By the way, your suggestion that it is rare for the thenar crease to cross the distal ridge-line rising from the t-traradius... is also not correct because in my studies I have notice that in many hands (maybe even above 10%) that ridge-line actually ends in the upper thenar just below the radial termination point of the life line.

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Re: Any Body Can Give Any Answer For This (length life line)

Post  Patti on Mon Aug 27, 2012 2:22 am

Most of what you have questioned I have already described and this thread is much too long to go back and point it out to you. It's fairly obvious to me that you haven't paid much attention to what I have posted as what you respond with is often misconstrued and appears to make it look like I've said something which I haven't. Oh...nooo!

Kimura mentions both directions. You have to read a little further and not just select a statement that fits your purposes. I shared both quotes and the locations I found them.

I've studied the various sketches at many websites and from books I have, and personally I think the sketch adds more support to the outer location for the life line to be located that I have described in these split and overlapping lines. Not only the short extended line of Mars. Note the location where the thenar crease is covering the middle finger metacarpal bone! This is the most common location for the life line (thenar crease) and fate line (middle finger crease) to combine into one line. You might want to look at the veins, too.
study

Sorry, but after tonight I need to focus my attention on several upcoming projects and events. I'll keep an eye on the thread to see how it develops. wave

nice thread

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Re: Any Body Can Give Any Answer For This (length life line)

Post  Martijn (admin) on Mon Aug 27, 2012 2:24 am

Patti wrote:
Martijn (admin) wrote:
Patti, I now recognize that where I mentioned the dissociated head line this kind of became a confusing element regarding the point I was trying to make.

So, I apologize for this confusing element (which might have made it look like as if my request included a contradiction).


Therefore I will now make a new attempt to deliver my 'proof' with the following guideline:

A life line will never enter the 'upper palmar zone' at the ulnar side of the triradius below the index finger.

(This guideline is resulting from the fact that a normal life line always progresses downward from from the radial termination point at the 2nd interdigital zone to the center zone at the wrist!)

A fundamental guideline... which could help us to finish this discussion! cheers


I could also translate this fundamental guideline into:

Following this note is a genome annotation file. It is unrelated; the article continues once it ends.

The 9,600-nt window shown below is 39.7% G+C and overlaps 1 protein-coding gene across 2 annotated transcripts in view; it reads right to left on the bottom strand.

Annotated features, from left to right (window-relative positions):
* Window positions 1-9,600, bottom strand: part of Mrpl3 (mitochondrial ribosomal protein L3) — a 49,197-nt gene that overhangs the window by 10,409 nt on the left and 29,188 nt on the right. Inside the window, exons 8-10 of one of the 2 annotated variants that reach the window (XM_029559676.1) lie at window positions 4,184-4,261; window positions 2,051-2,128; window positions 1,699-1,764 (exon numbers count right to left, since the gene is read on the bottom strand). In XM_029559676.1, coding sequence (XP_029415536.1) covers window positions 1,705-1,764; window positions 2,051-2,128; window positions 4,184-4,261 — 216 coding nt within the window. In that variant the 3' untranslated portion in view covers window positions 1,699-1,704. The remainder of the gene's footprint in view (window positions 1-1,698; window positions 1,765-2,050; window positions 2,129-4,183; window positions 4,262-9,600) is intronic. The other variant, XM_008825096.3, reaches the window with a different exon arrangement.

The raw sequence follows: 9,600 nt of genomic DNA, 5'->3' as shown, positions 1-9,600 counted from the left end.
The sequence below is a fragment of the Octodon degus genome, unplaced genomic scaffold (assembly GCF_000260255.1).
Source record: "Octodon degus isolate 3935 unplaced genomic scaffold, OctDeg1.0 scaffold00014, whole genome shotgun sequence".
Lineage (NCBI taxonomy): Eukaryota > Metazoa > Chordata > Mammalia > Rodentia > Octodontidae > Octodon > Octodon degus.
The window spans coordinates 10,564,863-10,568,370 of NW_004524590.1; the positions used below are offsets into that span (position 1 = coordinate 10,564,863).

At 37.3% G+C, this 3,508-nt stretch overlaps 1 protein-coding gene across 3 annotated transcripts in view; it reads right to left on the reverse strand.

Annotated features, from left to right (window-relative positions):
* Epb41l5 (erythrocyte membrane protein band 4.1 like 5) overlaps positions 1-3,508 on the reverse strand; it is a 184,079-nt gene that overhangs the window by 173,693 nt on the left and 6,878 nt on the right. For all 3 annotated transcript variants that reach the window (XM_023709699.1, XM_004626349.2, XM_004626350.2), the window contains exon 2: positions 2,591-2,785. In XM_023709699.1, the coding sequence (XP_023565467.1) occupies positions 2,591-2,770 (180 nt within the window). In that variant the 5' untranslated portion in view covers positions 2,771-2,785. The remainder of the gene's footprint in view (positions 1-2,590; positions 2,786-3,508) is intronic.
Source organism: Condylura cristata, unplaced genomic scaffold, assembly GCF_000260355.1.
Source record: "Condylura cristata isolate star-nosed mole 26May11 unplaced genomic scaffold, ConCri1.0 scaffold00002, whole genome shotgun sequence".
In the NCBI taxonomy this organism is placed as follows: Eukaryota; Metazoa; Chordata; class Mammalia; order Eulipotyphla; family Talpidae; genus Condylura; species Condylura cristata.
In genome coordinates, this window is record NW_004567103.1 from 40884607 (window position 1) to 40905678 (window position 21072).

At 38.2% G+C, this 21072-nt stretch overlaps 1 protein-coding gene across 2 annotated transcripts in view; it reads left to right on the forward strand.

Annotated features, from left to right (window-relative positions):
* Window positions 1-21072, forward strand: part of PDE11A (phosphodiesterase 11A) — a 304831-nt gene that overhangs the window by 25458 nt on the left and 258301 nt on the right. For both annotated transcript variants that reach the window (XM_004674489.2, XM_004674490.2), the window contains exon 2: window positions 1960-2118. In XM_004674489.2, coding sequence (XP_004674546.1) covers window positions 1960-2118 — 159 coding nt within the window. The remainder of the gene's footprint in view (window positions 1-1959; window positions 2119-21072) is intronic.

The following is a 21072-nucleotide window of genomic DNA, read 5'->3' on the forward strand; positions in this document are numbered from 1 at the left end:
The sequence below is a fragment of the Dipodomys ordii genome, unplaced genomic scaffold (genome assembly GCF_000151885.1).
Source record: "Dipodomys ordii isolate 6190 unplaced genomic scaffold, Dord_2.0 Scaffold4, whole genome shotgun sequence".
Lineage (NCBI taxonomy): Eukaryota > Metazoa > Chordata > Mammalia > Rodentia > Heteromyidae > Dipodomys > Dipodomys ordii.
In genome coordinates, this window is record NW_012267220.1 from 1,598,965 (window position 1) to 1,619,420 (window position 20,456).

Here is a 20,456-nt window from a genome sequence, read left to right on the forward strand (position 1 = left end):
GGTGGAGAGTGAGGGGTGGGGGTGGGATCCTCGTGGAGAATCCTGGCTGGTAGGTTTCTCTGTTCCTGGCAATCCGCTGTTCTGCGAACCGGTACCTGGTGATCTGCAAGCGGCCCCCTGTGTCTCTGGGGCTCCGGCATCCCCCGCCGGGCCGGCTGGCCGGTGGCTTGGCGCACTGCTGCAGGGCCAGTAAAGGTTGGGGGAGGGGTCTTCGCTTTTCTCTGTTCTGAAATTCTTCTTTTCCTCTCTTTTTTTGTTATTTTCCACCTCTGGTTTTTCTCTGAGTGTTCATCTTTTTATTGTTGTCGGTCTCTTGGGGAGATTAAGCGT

Any normal life line will not pass the 'virtual horizontal plain A-B' (see picture below) at the ulnar side of the a-tradius below the index finger.

NOTICE: The 'virtual horizontal plain A-B' is found between the start of radial termination point of the life line (point A) and the ulnar termination point of the heart line (B)



We can see in the picture that the fate line in my aunt's hand does reach out to the virtual line A-B at a point below the middle finger (at a point only about 1 cm at the radial side of the triradius under de 3rd finger).

And this is actually a very typical characteristics for any fate line that is long enough to pass the head line!


Sorry Patti, for this reason I observe that the fate line in my aunt's hand can VERY LIKELY not be said to show the typical 'placement' (quoted from your words) for a life line: because it violates the sensible guideline that I presented above!

Patti, in my view you can simply 'proof' that my new statement regarding the virtual horizontal plain A-B is not correct by finding a hand print example without a 'short life line variant' that shows the same characteristic for the life line.

Will you now accept my challenge?

(Or maybe you are now willing to acknowledge/confirm that the 4th part of the line in my aunt's hand does show a characteristic that is rather unsually for life line!?)

Because of the nature of the thenar crease to form in at least two sections, there will almost always be a place where the longitudinal section meets the section that starts radially. Sometimes this crease, when it continues upward can be seen as an ambition line at around the age of 18.

The life line isn't normally located above the A-B plane. Ends of creases (from broken and/or overlapping lines) may extend in a fading fashion upwards across the head line due to hand use and structure.

The 'a' triradius can also be found located near the radial edge of the palm or closer to the middle finger, how would this change your plane?

Basically, again you are mostly safe in your chosen guidelines for the area by the fingers because it's a rare location to find the life line, and by adding 'normal' makes your guidelines even safer.

Since no one is really looking for a life line up by the fingers - what purpose does this serve?


Patti, in my former post I addressed the issues regarding your 1st and 3rd statements.


Well... I am happy to see that at last you now have acknowledged that "the life line isn't normally located above the A-B plane"!

Remember, earlier in this topic you have claimed that the upper part of the fate line in my aunt's hand should be judged by 'formation' - and I think you described it to be only normal and challenged me to 'proof' my point of view.

NOTICE: Since in your view that line also enters/fuses with the head line... this sort of implicates that in your perceptions the life line is described to come above the A-B plane (I must add here that in my posts I have described that I observe that it actually stops just below the head line).